Welcoming the world to the Kenai Peninsula

Posted: Tuesday, December 27, 2005

 

  Bunny Swan-Gease stands before her window of welcome at the Kenai Airport

Bunny Swan-Gease stands before her window of welcome at the Kenai Airport

For many years Kenaitze tribe member Bunny Swan-Gease has been brightening the long Alaskan nights with holiday window art at local businesses and Doctors offices, Post Offices, Libraries, and the Kenai Airport. Her wintry scenes of snowmen and wildlife are painted free hand and in reverse in order to be seen from the outside. This year Bunny’s creation at the Kenai Airport is in honor of 2006 Arctic Winter Games to be hosted on the Kenai Peninsula the first week of March. The scene at the entrance of the terminal depicts the flags of the participating nations and Raven, the mascot of the Games standing as the welcoming sentinel, “In this setting Raven has the Canadian and the Alaskan flag and the other one is drumming along to welcome and inspire all the athletes that come here to do their best,” said Bunny.

According to Swan-Gease the idea came from Airport manager Rebecca Cronkhite, “She wanted to make a very welcoming and inviting yet inspiring scene for everyone who will be coming through these doors to participate in the Games this March.”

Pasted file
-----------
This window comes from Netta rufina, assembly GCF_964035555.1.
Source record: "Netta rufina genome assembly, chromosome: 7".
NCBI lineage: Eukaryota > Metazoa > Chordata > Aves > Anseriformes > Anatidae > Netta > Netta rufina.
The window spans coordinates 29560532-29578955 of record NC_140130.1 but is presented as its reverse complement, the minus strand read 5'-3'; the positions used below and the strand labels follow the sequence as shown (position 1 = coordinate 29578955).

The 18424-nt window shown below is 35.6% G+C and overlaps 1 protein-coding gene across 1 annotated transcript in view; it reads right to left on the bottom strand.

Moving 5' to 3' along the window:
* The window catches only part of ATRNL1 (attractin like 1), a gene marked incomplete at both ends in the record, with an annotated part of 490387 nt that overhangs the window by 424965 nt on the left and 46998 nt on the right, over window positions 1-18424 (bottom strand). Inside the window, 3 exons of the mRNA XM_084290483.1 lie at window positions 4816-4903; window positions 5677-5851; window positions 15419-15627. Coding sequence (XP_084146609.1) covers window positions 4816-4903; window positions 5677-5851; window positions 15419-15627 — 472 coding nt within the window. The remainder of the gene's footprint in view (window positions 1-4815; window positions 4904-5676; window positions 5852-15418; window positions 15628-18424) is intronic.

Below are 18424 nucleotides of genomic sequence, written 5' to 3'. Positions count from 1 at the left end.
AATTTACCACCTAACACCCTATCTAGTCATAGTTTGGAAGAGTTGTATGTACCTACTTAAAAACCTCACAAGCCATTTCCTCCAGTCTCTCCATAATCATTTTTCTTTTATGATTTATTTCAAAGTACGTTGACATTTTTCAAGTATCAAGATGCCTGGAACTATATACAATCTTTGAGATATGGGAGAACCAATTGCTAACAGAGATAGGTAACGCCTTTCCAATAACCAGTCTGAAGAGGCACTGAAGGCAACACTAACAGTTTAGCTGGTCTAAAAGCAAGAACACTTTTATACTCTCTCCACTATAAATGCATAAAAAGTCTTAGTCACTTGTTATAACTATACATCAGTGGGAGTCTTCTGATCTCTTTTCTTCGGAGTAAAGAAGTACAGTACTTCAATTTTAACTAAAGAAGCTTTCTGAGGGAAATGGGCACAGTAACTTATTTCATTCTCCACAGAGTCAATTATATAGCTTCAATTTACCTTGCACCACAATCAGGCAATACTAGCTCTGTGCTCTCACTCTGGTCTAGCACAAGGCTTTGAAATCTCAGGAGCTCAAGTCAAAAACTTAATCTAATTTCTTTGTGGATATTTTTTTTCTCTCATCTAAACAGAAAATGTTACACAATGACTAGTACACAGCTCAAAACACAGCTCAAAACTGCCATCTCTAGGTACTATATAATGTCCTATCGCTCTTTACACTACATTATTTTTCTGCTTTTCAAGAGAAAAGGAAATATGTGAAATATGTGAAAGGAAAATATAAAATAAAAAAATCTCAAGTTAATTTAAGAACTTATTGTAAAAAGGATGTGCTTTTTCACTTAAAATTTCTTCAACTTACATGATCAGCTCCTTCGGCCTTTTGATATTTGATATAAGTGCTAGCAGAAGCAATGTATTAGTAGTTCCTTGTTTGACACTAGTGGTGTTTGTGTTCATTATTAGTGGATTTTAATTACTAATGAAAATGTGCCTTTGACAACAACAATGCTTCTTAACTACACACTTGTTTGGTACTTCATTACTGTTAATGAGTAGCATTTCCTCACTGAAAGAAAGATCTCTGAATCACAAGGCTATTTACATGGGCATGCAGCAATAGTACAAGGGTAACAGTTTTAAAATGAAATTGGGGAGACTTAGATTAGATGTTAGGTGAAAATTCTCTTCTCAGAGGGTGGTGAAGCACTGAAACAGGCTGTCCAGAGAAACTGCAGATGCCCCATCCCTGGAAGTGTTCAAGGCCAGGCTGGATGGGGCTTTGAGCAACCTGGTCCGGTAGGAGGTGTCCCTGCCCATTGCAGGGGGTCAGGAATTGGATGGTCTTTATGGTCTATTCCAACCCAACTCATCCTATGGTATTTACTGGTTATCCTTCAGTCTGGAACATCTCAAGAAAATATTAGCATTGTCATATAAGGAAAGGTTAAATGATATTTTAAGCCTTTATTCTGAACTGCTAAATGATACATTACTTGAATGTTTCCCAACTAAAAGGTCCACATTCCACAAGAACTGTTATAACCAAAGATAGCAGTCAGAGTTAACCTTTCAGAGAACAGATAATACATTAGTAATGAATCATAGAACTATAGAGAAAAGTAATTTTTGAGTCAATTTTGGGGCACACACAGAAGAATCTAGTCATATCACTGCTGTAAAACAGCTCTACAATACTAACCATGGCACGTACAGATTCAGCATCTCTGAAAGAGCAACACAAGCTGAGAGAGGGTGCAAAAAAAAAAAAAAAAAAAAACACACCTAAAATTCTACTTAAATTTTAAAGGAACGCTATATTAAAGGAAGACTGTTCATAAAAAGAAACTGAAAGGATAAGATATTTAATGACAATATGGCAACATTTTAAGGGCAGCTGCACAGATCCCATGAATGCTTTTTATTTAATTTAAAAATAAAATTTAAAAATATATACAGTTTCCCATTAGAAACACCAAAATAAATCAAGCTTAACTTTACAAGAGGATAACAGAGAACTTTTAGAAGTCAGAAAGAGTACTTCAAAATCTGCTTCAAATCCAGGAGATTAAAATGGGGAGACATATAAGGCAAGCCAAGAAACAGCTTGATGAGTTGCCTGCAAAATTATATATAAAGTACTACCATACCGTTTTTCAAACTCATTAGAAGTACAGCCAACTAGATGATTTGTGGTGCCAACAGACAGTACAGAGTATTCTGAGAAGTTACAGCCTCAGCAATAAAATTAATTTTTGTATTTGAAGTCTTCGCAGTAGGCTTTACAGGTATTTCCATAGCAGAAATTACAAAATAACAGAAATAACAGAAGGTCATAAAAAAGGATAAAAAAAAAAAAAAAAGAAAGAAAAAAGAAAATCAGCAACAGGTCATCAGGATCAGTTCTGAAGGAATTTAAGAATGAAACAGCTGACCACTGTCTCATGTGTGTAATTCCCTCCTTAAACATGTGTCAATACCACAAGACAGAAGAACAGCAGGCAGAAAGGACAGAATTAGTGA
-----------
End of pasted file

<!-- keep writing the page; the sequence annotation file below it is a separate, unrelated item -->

The 2006 Kenai Peninsula Arctic Winter Games Host Society announced recently that tickets to Arctic Winter Games 2006 sporting events and cultural performances are now on sale. There are several ticket options available for people interested in viewing one of the most prestigious events ever held on the Kenai Peninsula. Tickets are available on-line at ticketmaster.com and at all Ticketmaster outlets including Fred Meyer stores. To order tickets by phone, call (907) 562-4800. Tickets may also be purchased through the Ticketmaster link on the official Kenai Peninsula Arctic Winter Games 2006 website at www.awg2006.org

The 2006 Games are expected to include over 1,900 athletes and cultural performers and 800 special guests from seven participating circumpolar nations including Canada, Russia, Greenland, Norway, Finland, Denmark and the U.S.A (Alaska). The 7-day event will require over 2,700 volunteers and is expected to attract between 6,000 and 8,000 spectators. The budget for the Kenai Peninsula 2006 Arctic Winter Games, including the two years of planning and development efforts leading up to the 2006 Games, is projected at $5.3 million cash and in-kind contributions with several million dollars worth of legacy projects that will serve the community for years to come.



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